If Thomas Jefferson had access to modern word processing, people today might not have the chance to see his mind at work as they do now with a new Web application dedicated to the University of Virginia founder’s only published book, “Notes on the State of Virginia.”
If he had Microsoft Word as he revised the “Notes” from 1784 throughout his life, Jefferson would likely have cut and pasted his changes in a computer file, adding and deleting passages, leaving no traces of his thought process. Instead, he wrote in the margins of his own printed copy, which is preserved in U.Va.’s Albert and Shirley Small Special Collections Library. Those notes were incorporated into a later edition printed after his death.
The new “Notes” Web application – developed by U.Va. English professors John O’Brien and Brad Pasanek, with the help of students and the University Library’s Scholars’ Lab – includes two versions of Jefferson’s encyclopedic volume: one of the first 1784 printings, which he gave to the Marquis de Lafayette, and a 1787 copy whose pages are full of his handwritten annotations, revisions and personal thoughts. The Web app presents their third edition in a high-quality, readable, searchable form that can be used on any electronic device.
Each section of the book addresses a question about a subject or group of topics, such as natural history, climate, inhabitants, politics, religion and commerce. Jefferson incorporated tables and lists, and also a map of Virginia.
Visitors to the application see the list of sections under the heading “Milestones.” After clicking on a link – say for “Climate” – the user can read the modern version and click on images of the 1784 and 1787 versions, plus link to the marginalia Jefferson added, to read his handwriting.
“It’s the single most important book written by an American in the 18th century,” O’Brien said.
The book is so valuable that it is one of Special Collections’ very few “restricted” holdings. Via the application, “Notes on the State of Virginia” has the potential to reach many more people, Pasanek said, allowing students and scholars to consider the changes Jefferson made and why.
Jefferson wrote the book in response to a 1780 questionnaire from François Marbois, a French emissary to the Continental Congress. Although Marbois gave the 20 questions to representatives in all the first American states, “only Jefferson seized the opportunity to write a detailed and comprehensive account of his native Virginia,” O’Brien and Pasanek write in their introduction.
Others gave brief accounts of their states, as if filling in the blanks, O’Brien said. Not all of the responses exist, with some lost or perhaps never written.
As the commonwealth of Virginia changed or as he read something new, Jefferson recorded those changes, added new facts and observations or even scratched out notes. For example, after Jefferson read naturalist William Bartram, who in 1791 published an account of his travels in Southern states and territories below Virginia, Jefferson added quotes to his book.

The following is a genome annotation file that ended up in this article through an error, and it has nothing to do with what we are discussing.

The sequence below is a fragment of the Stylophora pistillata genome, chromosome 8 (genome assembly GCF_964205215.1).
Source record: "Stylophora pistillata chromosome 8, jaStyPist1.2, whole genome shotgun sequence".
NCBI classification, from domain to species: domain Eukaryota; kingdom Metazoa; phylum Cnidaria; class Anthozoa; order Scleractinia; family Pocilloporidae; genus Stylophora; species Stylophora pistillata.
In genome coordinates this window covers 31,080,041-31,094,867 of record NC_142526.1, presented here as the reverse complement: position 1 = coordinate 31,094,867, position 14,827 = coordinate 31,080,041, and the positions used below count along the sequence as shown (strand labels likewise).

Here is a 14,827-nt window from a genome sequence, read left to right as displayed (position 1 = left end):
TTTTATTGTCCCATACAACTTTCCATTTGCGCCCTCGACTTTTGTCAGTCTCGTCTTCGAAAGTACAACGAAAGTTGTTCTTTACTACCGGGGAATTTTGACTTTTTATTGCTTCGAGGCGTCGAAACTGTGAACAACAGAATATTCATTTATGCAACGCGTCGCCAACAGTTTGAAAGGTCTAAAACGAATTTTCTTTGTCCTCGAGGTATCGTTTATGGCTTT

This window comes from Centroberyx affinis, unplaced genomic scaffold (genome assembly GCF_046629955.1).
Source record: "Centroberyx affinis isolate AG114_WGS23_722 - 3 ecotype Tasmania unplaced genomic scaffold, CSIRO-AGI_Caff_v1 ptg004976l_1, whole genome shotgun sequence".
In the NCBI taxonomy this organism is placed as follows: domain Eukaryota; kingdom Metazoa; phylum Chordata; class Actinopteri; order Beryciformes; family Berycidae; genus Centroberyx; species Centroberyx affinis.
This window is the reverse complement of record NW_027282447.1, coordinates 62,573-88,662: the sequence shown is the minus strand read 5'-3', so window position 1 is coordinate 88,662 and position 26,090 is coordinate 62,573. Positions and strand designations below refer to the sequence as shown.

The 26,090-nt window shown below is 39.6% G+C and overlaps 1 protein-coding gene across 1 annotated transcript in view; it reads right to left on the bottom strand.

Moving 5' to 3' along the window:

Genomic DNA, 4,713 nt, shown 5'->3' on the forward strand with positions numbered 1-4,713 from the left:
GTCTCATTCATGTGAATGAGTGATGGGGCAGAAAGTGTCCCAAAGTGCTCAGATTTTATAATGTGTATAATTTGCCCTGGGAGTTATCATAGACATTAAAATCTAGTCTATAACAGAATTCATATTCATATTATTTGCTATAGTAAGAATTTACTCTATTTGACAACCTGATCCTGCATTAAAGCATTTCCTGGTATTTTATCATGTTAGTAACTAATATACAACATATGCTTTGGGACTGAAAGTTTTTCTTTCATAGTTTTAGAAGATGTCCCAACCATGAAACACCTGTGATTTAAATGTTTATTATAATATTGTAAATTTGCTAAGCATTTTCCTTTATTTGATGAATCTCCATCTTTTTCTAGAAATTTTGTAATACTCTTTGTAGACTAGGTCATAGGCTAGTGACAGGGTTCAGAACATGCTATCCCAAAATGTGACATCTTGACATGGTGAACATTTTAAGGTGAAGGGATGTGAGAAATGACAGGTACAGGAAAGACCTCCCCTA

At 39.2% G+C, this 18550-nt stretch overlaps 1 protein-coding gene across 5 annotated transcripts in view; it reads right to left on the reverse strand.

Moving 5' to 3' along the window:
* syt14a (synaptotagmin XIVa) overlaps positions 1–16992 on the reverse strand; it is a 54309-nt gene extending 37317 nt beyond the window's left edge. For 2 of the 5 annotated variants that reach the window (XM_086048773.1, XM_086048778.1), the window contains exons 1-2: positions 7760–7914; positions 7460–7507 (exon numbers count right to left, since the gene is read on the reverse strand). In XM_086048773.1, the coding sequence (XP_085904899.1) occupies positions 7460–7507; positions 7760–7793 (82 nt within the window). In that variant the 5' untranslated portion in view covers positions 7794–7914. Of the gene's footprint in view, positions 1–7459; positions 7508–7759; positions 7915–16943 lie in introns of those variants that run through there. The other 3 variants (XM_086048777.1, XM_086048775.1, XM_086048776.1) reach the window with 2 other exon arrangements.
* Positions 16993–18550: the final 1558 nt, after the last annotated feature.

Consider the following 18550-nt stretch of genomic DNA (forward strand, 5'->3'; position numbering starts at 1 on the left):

“It’s not like any other book. It’s not a narrative history,” O’Brien said. It’s more like a personal encyclopedia.
Jefferson knew the state would change and keep on changing, said Pasanek, who described the work as “restless.”
Even his choice of the phrase, “the state of Virginia,” was most likely an intentional pun – not only meaning one of the new United States, but also a temporal condition.
“Radical that he was, he knew it couldn’t be fixed in print. Just as he kept changing his house, Monticello – he would build something, tear it down and build again – he would work on the book,” Pasanek said.
“He’s living and working in a moment of change, and it’s not clear to him how to convey what he wants to convey with the technology available to him,” he said. “That’s similar to where we are now.”
Pasanek, who describes himself as a “digital humanist,” had his class on the literature of slavery closely read sections of the “Notes” and then consult Jefferson’s marginalia, and O’Brien intends to include the application in an upcoming graduate-level class. Colleague Jerome McGann, an award-winning pioneer in digital humanities, is currently using it in a graduate class.
O’Brien and Pasanek dove into the project almost three years ago, seeking to make a high-quality, readable text that students could use in a variety of classes, they said. The Jefferson Trust backed the project with seed money.
At first they envisioned it as a mobile app to be available from Apple, they said, but the company has its own definitions of what a book is and what “interactive” means, and rejected the project several times. Pasanek and O’Brien described what happened in an essay published in the Chronicle of Higher Education a year ago.
Going back to the drawing board, they turned to Wayne Graham and Jeremy Boggs of the Scholars’ Lab to redesign it for another digital medium, the Web.
Graham, head of research and development, said he and Boggs put a great deal of thought into how they wanted and expected users of this application to interact with the text.
“We wanted to build a system that was not constrained to a particular platform, that allowed readers to focus on the actual text, and allowed us to layer interpretive elements (footnotes, images of the two editions and marginalia) for users to interact with,” he wrote in an email.
“We were reliant on the kindness of staff from the library and the lab,” O’Brien said. “Everyone felt that U.Va. had the responsibility – that if anyone was going to do this project, it should be U.Va.”